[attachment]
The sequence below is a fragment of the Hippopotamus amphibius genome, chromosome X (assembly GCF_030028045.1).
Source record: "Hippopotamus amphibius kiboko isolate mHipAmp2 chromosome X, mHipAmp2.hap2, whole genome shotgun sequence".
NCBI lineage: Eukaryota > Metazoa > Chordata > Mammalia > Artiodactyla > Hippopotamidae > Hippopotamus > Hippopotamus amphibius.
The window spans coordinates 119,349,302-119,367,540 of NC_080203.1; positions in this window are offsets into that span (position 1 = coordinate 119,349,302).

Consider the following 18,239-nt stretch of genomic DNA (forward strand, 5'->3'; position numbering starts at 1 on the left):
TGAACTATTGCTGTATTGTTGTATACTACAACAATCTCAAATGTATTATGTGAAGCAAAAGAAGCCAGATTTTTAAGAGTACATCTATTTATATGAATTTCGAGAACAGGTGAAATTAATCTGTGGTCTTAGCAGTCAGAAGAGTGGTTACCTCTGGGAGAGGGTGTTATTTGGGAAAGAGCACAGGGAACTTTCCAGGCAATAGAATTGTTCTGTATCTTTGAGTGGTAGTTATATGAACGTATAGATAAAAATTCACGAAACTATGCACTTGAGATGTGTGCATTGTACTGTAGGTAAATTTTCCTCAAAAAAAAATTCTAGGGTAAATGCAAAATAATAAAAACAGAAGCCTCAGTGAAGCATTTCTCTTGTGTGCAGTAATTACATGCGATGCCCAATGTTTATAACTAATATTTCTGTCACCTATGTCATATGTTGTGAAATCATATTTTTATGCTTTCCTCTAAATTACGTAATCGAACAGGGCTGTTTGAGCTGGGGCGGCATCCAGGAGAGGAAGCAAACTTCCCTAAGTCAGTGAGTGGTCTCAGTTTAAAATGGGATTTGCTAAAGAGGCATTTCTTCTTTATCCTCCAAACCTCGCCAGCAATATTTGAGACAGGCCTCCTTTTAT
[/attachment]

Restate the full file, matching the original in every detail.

The sequence below is a fragment of the Hippopotamus amphibius genome, chromosome X (assembly GCF_030028045.1).
Source record: "Hippopotamus amphibius kiboko isolate mHipAmp2 chromosome X, mHipAmp2.hap2, whole genome shotgun sequence".
NCBI lineage: Eukaryota > Metazoa > Chordata > Mammalia > Artiodactyla > Hippopotamidae > Hippopotamus > Hippopotamus amphibius.
The window spans coordinates 119,349,302-119,367,540 of NC_080203.1; positions in this window are offsets into that span (position 1 = coordinate 119,349,302).

Consider the following 18,239-nt stretch of genomic DNA (forward strand, 5'->3'; position numbering starts at 1 on the left):
TGAACTATTGCTGTATTGTTGTATACTACAACAATCTCAAATGTATTATGTGAAGCAAAAGAAGCCAGATTTTTAAGAGTACATCTATTTATATGAATTTCGAGAACAGGTGAAATTAATCTGTGGTCTTAGCAGTCAGAAGAGTGGTTACCTCTGGGAGAGGGTGTTATTTGGGAAAGAGCACAGGGAACTTTCCAGGCAATAGAATTGTTCTGTATCTTTGAGTGGTAGTTATATGAACGTATAGATAAAAATTCACGAAACTATGCACTTGAGATGTGTGCATTGTACTGTAGGTAAATTTTCCTCAAAAAAAAATTCTAGGGTAAATGCAAAATAATAAAAACAGAAGCCTCAGTGAAGCATTTCTCTTGTGTGCAGTAATTACATGCGATGCCCAATGTTTATAACTAATATTTCTGTCACCTATGTCATATGTTGTGAAATCATATTTTTATGCTTTCCTCTAAATTACGTAATCGAACAGGGCTGTTTGAGCTGGGGCGGCATCCAGGAGAGGAAGCAAACTTCCCTAAGTCAGTGAGTGGTCTCAGTTTAAAATGGGATTTGCTAAAGAGGCATTTCTTCTTTATCCTCCAAACCTCGCCAGCAATATTTGAGACAGGCCTCCTTTTAT